Researchers at the electronics giant Intel and the University of California, Santa Barbara (UCSB), announced today that they have created electrically driven lasers on silicon. The new lasers open the door for integrating optical and electrical components together on computer chips, an advance that could dramatically boost computing speeds and data transmission rates.
Lasers and fiber optic cables have been used for years to transmit data over long distances, because light travels at high speeds with low loss and low power. Computer makers would love to harness those advantages to ferry data between chips as well. But silicon is a poor laser material: when primed with electronic charges, it produces heat instead of light. Last year, Intel researchers reported creating a laser on silicon. But that device had to be driven by light from an off-chip laser source, making it less practical for cheap mass-market chip applications.
To make their current silicon laser, an Intel team led by photonics expert Mario Paniccia joined forces with optics expert John Bowers and his colleagues at UCSB. The researchers started by bonding a prefabricated silicon chip to a separate wafer made from an excellent light-emitting material called indium phosphide. They attached metal electrical contacts to the top of the indium phosphide wafer using standard chip-patterning techniques. When they turned on the juice, electrical charges migrated from the metal contacts to the center of the indium phosphide layer, where they combined to give off photons of light, some of which stimulated the release of additional photons at the same wavelength. This triggered a large buildup of photons at one frequency, a hallmark of a laser. A fraction of these emitted photons then bled through the thin bonded layer between the two wafers and wound up in the silicon layer. That lower layer contained prepatterned cavities, which bounced the light back and forth until it generated a beam of strong laser light, which then escaped through a leaky mirror at one end of the laser cavity.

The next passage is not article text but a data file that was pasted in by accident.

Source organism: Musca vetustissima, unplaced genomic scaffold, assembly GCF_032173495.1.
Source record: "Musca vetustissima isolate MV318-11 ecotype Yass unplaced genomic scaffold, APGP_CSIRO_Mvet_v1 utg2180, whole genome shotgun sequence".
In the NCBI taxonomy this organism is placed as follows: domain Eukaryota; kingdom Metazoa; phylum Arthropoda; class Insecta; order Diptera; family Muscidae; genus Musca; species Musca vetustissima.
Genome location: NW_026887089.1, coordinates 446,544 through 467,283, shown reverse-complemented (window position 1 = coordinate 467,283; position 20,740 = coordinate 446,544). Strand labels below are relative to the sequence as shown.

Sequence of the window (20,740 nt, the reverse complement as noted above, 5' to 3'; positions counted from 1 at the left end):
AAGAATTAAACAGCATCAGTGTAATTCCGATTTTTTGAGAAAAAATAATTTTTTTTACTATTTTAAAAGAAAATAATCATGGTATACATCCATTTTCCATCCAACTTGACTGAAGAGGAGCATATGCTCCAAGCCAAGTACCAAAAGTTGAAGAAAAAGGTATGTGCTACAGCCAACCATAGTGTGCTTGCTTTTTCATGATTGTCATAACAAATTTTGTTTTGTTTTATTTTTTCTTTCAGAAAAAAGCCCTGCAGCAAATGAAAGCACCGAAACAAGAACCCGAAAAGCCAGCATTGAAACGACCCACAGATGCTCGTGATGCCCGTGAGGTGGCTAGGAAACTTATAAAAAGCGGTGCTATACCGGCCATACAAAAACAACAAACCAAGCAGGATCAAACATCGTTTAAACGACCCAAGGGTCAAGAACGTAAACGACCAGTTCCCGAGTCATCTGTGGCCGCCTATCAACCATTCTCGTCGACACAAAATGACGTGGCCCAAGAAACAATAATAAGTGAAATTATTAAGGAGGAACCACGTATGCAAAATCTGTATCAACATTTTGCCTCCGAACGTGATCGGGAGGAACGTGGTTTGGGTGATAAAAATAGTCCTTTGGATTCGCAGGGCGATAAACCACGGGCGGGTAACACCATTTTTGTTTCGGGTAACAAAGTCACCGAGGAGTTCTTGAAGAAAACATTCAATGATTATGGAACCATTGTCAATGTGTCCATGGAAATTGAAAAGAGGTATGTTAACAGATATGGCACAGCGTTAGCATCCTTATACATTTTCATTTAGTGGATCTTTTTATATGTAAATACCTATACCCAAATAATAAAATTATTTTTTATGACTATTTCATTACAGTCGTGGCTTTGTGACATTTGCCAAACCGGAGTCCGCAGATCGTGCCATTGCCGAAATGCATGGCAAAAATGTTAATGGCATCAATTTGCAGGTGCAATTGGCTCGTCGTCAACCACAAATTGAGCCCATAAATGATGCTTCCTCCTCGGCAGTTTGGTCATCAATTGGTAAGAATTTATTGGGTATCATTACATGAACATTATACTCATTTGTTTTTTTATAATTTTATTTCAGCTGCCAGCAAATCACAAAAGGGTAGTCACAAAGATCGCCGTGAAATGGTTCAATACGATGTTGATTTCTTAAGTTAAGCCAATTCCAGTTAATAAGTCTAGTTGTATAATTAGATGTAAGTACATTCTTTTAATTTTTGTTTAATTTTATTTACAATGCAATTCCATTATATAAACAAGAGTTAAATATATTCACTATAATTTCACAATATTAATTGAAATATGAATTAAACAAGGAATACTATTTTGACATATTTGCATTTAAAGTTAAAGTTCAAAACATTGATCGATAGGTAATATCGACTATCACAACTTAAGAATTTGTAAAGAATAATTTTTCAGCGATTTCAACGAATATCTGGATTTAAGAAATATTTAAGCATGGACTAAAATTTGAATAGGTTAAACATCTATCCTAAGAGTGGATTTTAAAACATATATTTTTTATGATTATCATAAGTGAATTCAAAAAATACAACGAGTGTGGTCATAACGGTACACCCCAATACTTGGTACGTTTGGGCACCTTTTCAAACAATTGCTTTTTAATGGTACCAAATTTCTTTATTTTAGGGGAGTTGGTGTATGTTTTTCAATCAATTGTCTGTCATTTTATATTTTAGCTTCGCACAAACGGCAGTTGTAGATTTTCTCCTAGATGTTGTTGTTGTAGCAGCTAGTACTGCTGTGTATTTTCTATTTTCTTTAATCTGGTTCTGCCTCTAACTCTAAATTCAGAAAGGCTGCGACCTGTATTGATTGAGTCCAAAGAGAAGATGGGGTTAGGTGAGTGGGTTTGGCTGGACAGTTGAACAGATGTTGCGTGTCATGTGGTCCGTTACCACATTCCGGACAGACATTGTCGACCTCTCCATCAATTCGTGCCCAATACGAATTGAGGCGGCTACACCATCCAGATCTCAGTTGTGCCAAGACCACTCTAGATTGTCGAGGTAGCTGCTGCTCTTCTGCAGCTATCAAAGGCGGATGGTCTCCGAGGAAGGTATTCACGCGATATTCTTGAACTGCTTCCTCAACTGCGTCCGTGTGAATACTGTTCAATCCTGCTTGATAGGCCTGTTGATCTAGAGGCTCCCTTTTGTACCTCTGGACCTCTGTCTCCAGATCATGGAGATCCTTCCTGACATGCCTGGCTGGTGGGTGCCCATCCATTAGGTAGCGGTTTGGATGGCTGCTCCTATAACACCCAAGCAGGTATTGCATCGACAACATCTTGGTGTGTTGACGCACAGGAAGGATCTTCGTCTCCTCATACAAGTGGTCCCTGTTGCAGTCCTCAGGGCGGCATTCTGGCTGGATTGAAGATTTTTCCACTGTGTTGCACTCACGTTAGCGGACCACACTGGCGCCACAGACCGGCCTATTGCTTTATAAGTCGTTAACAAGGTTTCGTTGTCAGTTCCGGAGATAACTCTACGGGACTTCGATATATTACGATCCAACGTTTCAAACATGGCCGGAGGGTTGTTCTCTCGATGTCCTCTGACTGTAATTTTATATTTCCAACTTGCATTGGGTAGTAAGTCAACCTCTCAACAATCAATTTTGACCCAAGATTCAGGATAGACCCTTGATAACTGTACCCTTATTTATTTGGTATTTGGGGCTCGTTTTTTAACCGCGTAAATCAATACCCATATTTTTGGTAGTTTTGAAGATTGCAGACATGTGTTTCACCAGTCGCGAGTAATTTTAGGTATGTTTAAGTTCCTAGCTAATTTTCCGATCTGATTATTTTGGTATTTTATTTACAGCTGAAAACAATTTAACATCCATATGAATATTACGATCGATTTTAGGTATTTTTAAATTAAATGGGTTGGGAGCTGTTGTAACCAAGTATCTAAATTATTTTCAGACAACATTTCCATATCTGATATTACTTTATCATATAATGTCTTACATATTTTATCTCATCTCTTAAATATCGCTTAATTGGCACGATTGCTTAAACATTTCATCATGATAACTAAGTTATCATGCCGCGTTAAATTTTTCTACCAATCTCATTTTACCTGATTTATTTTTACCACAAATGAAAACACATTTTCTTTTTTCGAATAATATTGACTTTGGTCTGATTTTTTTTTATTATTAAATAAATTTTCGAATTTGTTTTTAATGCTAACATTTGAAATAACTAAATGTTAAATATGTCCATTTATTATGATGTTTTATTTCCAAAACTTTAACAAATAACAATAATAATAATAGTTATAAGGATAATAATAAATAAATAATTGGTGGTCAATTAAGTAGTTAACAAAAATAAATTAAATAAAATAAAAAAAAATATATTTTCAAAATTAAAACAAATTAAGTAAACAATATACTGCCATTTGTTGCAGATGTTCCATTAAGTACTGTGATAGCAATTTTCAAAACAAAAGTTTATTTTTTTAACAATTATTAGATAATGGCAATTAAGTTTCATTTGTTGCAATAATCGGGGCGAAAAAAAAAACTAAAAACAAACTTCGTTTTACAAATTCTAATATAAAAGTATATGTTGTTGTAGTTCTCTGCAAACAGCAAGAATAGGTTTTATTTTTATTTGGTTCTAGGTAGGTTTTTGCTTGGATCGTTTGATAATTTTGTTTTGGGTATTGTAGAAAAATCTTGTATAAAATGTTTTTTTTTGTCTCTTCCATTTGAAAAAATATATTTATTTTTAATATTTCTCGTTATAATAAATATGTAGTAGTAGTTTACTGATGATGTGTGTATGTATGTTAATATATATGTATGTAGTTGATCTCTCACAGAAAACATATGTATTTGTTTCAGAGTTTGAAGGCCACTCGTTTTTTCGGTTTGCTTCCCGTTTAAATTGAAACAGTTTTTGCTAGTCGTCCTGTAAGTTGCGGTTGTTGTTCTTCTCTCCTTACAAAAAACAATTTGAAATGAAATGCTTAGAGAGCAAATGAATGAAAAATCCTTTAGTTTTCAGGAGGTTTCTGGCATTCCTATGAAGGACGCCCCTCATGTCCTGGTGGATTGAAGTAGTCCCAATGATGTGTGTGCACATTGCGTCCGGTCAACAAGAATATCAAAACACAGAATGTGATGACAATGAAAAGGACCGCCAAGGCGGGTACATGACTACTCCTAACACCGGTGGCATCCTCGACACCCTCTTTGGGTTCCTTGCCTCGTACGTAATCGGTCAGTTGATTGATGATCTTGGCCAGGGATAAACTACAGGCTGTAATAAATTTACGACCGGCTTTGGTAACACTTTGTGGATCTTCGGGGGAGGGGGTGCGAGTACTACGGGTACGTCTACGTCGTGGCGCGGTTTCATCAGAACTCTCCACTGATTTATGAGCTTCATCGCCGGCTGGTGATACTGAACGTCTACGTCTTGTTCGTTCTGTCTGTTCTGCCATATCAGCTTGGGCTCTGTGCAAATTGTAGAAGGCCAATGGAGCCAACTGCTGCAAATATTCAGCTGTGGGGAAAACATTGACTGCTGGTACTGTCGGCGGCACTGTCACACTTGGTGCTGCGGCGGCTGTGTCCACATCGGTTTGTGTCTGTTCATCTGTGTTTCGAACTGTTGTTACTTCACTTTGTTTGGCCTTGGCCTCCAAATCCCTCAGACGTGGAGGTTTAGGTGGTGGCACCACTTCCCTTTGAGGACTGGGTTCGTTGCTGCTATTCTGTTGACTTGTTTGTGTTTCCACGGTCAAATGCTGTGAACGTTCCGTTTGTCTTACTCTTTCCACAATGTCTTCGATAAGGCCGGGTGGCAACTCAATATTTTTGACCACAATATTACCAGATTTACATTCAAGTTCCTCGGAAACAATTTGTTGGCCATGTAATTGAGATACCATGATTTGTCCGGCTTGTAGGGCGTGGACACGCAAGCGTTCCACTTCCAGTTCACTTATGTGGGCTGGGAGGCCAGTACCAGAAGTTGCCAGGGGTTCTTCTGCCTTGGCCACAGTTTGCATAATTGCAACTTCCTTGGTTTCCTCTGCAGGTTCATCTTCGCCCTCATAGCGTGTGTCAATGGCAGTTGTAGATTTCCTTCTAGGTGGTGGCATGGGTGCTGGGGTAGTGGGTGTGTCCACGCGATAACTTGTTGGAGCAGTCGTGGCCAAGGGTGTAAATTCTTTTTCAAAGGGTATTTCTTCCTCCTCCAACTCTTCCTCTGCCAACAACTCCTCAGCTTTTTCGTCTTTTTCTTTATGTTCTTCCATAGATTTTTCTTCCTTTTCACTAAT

Because the researchers used standard silicon processing to make their devices, they could make dozens of lasers next to one another in single chips, holding out the promise of integrating large numbers of optical and electrical devices on the same platform. Ultimately, the technology could be used to transmit trillions of bits of data per second between multiple chips within a single computer.
"It looks very promising," says Jimmy Xu, a physicist and electrical engineer at Brown University in Providence, Rhode Island. "I think of it as an interracial marriage. Different fields previously separated found a way to get married and can possibly produce something better than either one on their own." The offspring of this marriage--in the form of faster connections between computer servers and perhaps even between chips within a single computer--isn't expected for another 5 to 10 years, Paniccia says. However, he adds, "the rate of advances in this area is very fast."